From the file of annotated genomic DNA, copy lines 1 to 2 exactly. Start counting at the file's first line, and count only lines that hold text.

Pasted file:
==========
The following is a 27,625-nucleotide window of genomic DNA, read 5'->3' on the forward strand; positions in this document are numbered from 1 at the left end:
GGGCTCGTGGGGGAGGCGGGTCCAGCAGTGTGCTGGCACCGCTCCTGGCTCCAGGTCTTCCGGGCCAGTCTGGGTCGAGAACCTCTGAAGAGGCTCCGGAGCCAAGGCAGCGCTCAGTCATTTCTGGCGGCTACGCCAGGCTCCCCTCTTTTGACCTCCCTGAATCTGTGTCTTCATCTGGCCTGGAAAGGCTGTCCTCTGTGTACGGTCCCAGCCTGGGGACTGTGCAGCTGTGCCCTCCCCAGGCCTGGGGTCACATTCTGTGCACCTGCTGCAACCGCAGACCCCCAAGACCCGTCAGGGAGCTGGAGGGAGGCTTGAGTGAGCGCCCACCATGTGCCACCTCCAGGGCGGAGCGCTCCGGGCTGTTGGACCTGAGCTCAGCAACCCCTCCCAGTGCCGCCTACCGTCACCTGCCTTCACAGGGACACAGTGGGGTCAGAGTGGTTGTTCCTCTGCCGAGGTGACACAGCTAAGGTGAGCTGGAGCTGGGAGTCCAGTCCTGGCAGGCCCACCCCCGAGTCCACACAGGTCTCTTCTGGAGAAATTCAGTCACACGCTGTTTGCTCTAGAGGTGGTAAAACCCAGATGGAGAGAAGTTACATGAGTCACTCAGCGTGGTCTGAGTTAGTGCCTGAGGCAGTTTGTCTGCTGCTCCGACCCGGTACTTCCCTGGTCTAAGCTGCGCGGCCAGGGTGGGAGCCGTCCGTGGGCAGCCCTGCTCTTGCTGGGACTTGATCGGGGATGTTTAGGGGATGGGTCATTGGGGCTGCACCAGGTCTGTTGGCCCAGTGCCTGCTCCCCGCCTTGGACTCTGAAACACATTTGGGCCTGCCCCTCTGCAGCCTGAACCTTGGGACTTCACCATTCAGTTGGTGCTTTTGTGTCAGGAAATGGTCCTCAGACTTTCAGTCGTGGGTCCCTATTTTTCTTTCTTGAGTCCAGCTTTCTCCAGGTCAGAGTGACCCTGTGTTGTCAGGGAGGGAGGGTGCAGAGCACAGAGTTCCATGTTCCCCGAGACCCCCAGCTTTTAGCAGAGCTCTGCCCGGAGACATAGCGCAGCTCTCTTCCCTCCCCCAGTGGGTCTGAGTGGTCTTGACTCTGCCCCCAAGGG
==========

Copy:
The following is a 27,625-nucleotide window of genomic DNA, read 5'->3' on the forward strand; positions in this document are numbered from 1 at the left end:
GGGCTCGTGGGGGAGGCGGGTCCAGCAGTGTGCTGGCACCGCTCCTGGCTCCAGGTCTTCCGGGCCAGTCTGGGTCGAGAACCTCTGAAGAGGCTCCGGAGCCAAGGCAGCGCTCAGTCATTTCTGGCGGCTACGCCAGGCTCCCCTCTTTTGACCTCCCTGAATCTGTGTCTTCATCTGGCCTGGAAAGGCTGTCCTCTGTGTACGGTCCCAGCCTGGGGACTGTGCAGCTGTGCCCTCCCCAGGCCTGGGGTCACATTCTGTGCACCTGCTGCAACCGCAGACCCCCAAGACCCGTCAGGGAGCTGGAGGGAGGCTTGAGTGAGCGCCCACCATGTGCCACCTCCAGGGCGGAGCGCTCCGGGCTGTTGGACCTGAGCTCAGCAACCCCTCCCAGTGCCGCCTACCGTCACCTGCCTTCACAGGGACACAGTGGGGTCAGAGTGGTTGTTCCTCTGCCGAGGTGACACAGCTAAGGTGAGCTGGAGCTGGGAGTCCAGTCCTGGCAGGCCCACCCCCGAGTCCACACAGGTCTCTTCTGGAGAAATTCAGTCACACGCTGTTTGCTCTAGAGGTGGTAAAACCCAGATGGAGAGAAGTTACATGAGTCACTCAGCGTGGTCTGAGTTAGTGCCTGAGGCAGTTTGTCTGCTGCTCCGACCCGGTACTTCCCTGGTCTAAGCTGCGCGGCCAGGGTGGGAGCCGTCCGTGGGCAGCCCTGCTCTTGCTGGGACTTGATCGGGGATGTTTAGGGGATGGGTCATTGGGGCTGCACCAGGTCTGTTGGCCCAGTGCCTGCTCCCCGCCTTGGACTCTGAAACACATTTGGGCCTGCCCCTCTGCAGCCTGAACCTTGGGACTTCACCATTCAGTTGGTGCTTTTGTGTCAGGAAATGGTCCTCAGACTTTCAGTCGTGGGTCCCTATTTTTCTTTCTTGAGTCCAGCTTTCTCCAGGTCAGAGTGACCCTGTGTTGTCAGGGAGGGAGGGTGCAGAGCACAGAGTTCCATGTTCCCCGAGACCCCCAGCTTTTAGCAGAGCTCTGCCCGGAGACATAGCGCAGCTCTCTTCCCTCCCCCAGTGGGTCTGAGTGGTCTTGACTCTGCCCCCAAGGG